In light of those Supreme Court cases, it hardly seems necessary for a city to become a chartered city before establishing its own publicly-owned bank; but that is another way to circumvent this debate. The California Constitution gives cities the power to become charter cities; and while General Law Cities are bound by the state constitution, cities organized under a charter have broad autonomy. They can bypass large swaths of state law, including asserting their independence from the state’s supposed restrictions on lending.
For county-owned banks, the case is not as clear. In California, Government Code 23005 forbids counties from giving their “credit to or in aid of any person or corporation. An indebtedness or liability incurred contrary to this chapter is void.” But the US Supreme Court rulings validating state banks should be equally applicable to county banks; and in any case, enabling legislation can be crafted to allow public banks at any level of government.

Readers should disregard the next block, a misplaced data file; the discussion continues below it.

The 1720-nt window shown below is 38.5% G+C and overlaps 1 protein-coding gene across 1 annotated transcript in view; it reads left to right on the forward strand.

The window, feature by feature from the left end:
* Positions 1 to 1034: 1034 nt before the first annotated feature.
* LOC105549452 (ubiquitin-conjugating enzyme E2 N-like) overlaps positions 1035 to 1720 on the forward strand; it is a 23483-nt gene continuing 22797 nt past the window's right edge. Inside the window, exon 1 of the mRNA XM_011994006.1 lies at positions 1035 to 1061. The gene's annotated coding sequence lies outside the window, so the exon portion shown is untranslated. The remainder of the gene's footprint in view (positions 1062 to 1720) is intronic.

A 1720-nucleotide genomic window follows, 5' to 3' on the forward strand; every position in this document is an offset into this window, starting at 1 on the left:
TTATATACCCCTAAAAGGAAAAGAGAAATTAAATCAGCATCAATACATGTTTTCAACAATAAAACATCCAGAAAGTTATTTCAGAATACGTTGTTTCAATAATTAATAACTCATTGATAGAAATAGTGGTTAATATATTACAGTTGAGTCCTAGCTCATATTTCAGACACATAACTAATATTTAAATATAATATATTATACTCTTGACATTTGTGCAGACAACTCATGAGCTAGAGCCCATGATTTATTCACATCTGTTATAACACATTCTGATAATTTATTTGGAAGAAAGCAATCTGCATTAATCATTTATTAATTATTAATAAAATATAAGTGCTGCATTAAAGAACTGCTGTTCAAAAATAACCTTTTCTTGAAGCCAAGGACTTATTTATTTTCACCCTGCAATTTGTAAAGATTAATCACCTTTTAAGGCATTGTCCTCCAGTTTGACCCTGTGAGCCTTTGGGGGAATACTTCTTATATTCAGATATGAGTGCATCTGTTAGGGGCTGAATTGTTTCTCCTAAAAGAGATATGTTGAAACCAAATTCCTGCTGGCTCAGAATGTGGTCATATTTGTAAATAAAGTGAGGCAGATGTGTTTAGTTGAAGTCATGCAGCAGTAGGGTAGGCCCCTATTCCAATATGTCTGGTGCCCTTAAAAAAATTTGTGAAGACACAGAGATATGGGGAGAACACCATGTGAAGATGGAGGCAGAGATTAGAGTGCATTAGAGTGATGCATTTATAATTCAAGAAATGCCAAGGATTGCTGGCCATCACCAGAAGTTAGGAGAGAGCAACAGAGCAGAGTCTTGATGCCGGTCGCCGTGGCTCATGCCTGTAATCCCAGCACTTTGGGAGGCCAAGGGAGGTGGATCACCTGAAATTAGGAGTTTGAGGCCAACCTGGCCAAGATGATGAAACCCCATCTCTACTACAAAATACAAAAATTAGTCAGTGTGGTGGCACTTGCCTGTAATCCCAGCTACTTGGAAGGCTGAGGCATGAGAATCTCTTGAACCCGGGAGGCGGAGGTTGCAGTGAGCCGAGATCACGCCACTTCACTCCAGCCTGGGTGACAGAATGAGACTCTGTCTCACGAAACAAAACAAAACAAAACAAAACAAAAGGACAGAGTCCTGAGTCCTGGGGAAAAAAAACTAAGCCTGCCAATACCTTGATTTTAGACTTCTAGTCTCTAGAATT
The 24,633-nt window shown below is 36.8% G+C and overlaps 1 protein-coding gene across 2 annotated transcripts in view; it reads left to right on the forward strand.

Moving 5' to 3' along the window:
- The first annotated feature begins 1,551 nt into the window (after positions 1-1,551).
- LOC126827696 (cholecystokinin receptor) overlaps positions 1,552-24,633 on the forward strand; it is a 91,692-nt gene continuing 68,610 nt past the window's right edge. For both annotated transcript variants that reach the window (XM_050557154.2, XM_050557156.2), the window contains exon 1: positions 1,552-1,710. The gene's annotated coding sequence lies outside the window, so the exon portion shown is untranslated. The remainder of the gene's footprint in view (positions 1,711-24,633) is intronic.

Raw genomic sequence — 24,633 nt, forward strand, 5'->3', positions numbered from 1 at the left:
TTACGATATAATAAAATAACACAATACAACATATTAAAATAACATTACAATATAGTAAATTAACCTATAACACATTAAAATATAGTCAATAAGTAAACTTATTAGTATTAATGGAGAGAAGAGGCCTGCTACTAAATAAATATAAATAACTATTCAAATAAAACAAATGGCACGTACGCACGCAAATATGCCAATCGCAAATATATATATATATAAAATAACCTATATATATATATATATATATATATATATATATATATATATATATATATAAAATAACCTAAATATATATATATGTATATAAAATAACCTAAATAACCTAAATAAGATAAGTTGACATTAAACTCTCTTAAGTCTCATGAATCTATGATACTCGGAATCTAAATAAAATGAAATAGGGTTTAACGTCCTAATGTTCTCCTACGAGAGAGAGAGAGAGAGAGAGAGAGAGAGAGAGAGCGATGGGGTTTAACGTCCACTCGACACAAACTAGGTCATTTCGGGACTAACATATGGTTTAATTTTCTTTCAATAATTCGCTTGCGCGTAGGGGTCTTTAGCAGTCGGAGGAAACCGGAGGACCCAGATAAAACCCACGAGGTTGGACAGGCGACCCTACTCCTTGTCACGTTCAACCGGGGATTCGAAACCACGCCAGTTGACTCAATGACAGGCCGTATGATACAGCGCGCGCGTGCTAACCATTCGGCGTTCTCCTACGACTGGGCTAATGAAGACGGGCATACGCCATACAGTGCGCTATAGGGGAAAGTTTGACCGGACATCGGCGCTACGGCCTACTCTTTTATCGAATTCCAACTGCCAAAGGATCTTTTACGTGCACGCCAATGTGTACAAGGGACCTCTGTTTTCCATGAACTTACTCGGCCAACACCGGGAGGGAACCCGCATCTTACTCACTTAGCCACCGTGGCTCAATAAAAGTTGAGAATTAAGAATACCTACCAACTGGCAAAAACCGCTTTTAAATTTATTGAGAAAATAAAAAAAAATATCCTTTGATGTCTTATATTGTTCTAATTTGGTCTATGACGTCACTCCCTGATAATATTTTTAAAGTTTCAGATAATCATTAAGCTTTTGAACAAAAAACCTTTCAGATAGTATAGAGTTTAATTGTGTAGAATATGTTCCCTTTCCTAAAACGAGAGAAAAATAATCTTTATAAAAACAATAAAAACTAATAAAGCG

There is another way to bypass this whole legal debate: by pursuing the initiative and referendum process pioneered in California. It allows state laws to be proposed directly by the public, and the state’s Constitution to be amended either by public petition (the “initiative”) or by the legislature with a proposed constitutional amendment to the electorate (the “referendum”). In California, the initiative is done by writing a proposed constitutional amendment or statute as a petition, which is submitted to the Attorney General along with a modest submission fee. The petitionmust be signed by registered voters amounting to 8% (for a constitutional amendment) or 5% (for a statute) of the number of people who voted in the most recent election for governor.
Before sufficient signatures could be collected, a widespread educational campaign would need to be mounted; but just informing the public on this little-understood subject could be worth the effort. Recall the words of Henry Ford:
It is well enough that the people of the nation do not understand our banking and monetary system, for if they did, I believe there would be a revolution before tomorrow morning.
When enough people understand that private banks rather than governments create our money supply, imposing interest and fees that constitute an enormous unnecessary drain on the economy and the people, we might wake up to a new day in banking, finance, and the return of local economic sovereignty.
Ellen runs The Web of Debt Blog